It’s a scene that should be familiar to any retail worker – that quiet moment, where the silence stretches between customers. It’s not a particularly exciting time – maybe for a short break, but for the full night is a different story. Occasionally the emptiness is interrupted by a customer – some strange, some rude, and some kind. You get all sorts of folks in the middle of the night.
This is the situation the player finds themselves in Convenience Store – a short, walking sim-style game centered around a college girl in Japan trying to earn a little extra money on a convenience store night shift. I honestly didn’t have high hopes when I first picked this one up – I was expecting something silly, especially at its low price-tag, but I was impressed and surprised by how much I enjoyed it.
Your first couple nights are mostly boring, punctuated by a few strange moments. Soon, however, it becomes clear that something strange is going on in this little building. Even more, you start receiving odd video tapes at late hours of the night. What the heck is going on?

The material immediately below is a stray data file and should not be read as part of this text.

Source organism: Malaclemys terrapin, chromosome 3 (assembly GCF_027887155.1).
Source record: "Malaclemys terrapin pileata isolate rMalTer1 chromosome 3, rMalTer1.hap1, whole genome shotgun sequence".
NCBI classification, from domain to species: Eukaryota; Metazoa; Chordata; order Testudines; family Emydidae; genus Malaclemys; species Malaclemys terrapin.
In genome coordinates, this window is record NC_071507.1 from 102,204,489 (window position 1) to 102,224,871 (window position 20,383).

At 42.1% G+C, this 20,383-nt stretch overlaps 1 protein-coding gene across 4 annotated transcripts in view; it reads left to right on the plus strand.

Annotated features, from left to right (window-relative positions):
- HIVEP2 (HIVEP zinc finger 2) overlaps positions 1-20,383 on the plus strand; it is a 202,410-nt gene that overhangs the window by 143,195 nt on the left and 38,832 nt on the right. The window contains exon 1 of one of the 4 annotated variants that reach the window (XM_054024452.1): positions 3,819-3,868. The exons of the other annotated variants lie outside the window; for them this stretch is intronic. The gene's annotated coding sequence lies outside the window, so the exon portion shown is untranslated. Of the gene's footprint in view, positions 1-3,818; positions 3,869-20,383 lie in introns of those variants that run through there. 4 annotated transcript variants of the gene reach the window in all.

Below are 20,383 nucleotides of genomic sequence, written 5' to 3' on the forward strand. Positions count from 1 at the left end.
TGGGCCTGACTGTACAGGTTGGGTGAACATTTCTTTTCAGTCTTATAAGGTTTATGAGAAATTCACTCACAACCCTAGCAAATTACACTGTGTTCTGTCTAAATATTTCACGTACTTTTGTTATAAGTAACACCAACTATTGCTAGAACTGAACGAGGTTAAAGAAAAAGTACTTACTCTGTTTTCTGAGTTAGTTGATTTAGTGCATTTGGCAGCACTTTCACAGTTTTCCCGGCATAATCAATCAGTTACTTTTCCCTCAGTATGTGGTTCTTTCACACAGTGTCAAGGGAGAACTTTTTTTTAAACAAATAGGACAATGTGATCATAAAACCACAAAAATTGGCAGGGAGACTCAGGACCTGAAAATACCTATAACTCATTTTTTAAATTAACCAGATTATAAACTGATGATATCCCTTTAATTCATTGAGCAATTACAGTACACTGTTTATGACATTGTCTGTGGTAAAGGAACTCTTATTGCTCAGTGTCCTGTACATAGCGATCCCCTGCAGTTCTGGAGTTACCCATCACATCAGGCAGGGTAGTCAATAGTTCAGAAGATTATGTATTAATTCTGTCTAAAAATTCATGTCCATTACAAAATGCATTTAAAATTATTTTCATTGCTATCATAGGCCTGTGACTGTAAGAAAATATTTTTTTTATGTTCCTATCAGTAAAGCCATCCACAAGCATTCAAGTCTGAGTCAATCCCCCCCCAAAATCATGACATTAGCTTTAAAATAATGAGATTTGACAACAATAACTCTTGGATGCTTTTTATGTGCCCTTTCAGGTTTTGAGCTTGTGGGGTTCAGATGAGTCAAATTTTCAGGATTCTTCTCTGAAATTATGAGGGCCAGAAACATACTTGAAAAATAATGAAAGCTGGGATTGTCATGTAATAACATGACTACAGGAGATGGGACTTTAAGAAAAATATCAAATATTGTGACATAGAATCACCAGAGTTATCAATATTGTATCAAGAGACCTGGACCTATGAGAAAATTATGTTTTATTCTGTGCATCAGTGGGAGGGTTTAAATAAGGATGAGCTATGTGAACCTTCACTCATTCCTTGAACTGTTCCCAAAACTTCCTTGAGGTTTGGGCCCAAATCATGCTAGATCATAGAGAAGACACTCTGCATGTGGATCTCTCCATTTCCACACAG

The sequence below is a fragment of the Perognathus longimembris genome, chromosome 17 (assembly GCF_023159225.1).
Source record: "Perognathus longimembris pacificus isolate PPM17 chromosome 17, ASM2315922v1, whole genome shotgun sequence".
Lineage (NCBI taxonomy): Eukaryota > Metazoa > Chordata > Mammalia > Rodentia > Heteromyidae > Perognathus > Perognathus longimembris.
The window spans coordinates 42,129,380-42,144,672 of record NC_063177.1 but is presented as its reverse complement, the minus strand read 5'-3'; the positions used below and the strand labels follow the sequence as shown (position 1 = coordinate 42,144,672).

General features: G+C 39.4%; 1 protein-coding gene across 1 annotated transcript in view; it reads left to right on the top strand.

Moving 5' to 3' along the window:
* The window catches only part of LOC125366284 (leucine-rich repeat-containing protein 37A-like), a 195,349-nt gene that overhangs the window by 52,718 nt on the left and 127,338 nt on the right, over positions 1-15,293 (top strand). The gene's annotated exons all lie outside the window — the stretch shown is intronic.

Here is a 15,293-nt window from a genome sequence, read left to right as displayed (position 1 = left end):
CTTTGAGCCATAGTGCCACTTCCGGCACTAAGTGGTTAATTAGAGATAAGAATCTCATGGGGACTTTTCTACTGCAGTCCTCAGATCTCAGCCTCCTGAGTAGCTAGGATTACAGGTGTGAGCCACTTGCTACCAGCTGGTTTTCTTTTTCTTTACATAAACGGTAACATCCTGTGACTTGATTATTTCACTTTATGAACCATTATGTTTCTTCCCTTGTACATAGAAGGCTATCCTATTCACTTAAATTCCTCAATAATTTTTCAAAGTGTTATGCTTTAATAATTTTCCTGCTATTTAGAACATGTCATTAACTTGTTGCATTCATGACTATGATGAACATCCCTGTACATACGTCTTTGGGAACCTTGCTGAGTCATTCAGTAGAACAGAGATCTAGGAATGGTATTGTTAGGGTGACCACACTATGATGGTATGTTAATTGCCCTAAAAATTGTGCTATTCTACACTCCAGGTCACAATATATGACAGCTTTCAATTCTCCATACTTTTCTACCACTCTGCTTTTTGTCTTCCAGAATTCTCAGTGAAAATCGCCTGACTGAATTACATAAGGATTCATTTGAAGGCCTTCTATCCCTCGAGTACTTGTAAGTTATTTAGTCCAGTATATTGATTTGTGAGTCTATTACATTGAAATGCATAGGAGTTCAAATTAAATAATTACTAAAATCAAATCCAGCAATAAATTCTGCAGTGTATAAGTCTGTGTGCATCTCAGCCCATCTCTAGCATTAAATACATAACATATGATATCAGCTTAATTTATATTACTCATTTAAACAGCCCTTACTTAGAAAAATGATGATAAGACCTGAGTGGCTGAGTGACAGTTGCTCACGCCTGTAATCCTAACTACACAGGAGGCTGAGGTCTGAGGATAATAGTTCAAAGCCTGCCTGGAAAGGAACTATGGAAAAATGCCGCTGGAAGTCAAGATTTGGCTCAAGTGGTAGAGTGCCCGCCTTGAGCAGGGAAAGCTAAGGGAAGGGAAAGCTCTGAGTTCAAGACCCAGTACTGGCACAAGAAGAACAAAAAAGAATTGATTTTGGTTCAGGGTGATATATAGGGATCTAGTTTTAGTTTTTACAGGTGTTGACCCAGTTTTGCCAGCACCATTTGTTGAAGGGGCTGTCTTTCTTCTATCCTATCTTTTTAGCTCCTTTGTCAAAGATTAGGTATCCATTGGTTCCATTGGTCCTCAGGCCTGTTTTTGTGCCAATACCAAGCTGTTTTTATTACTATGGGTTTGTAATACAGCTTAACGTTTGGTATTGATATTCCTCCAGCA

It feels strange to compliment Convenience Store’s slow-burn, honestly kind of boring start, but it’s a big part of the game’s atmosphere. The constant moments of silence leave the player thinking and listening for something – anything – to happen and praying for more calmness at the same time. It plays like a typical Japanese horror movie, slowly compounding on a sense of strangeness and discomfort.
You’ll spend a lot of your time stocking shelves, taking care of tasks, and waiting for customers. It’s strangely realistic in a way a lot of games probably wouldn’t attempt for fear of being too uneventful, but here it works fantastically. When it does get scary, it’s extra stressful because no matter how much you know something eventually has to happen, it’s impossible to not lean into the uneventful, quite nighttime atmosphere.
This little story is short – maybe a couple hours – and ultimately has little replay value, but the ride is a fun one and a great little Halloween experience. Even better, it’s not action based, so if you’re looking for some good atmospheric horror to try out but don’t want to spend your evening running, shooting, and hiding (which, anyone who’s read my reviews before will know is my downfall), this is a solid bet.
Order Up! is a weekly column featuring indie-focused reviews, news, or interviews! We like old games just as much as new ones and are always looking for something to check out. Have a game recommendation, a project, or a company you want to talk about? Email me at [email protected] or find me on Twitter @ArcanaChance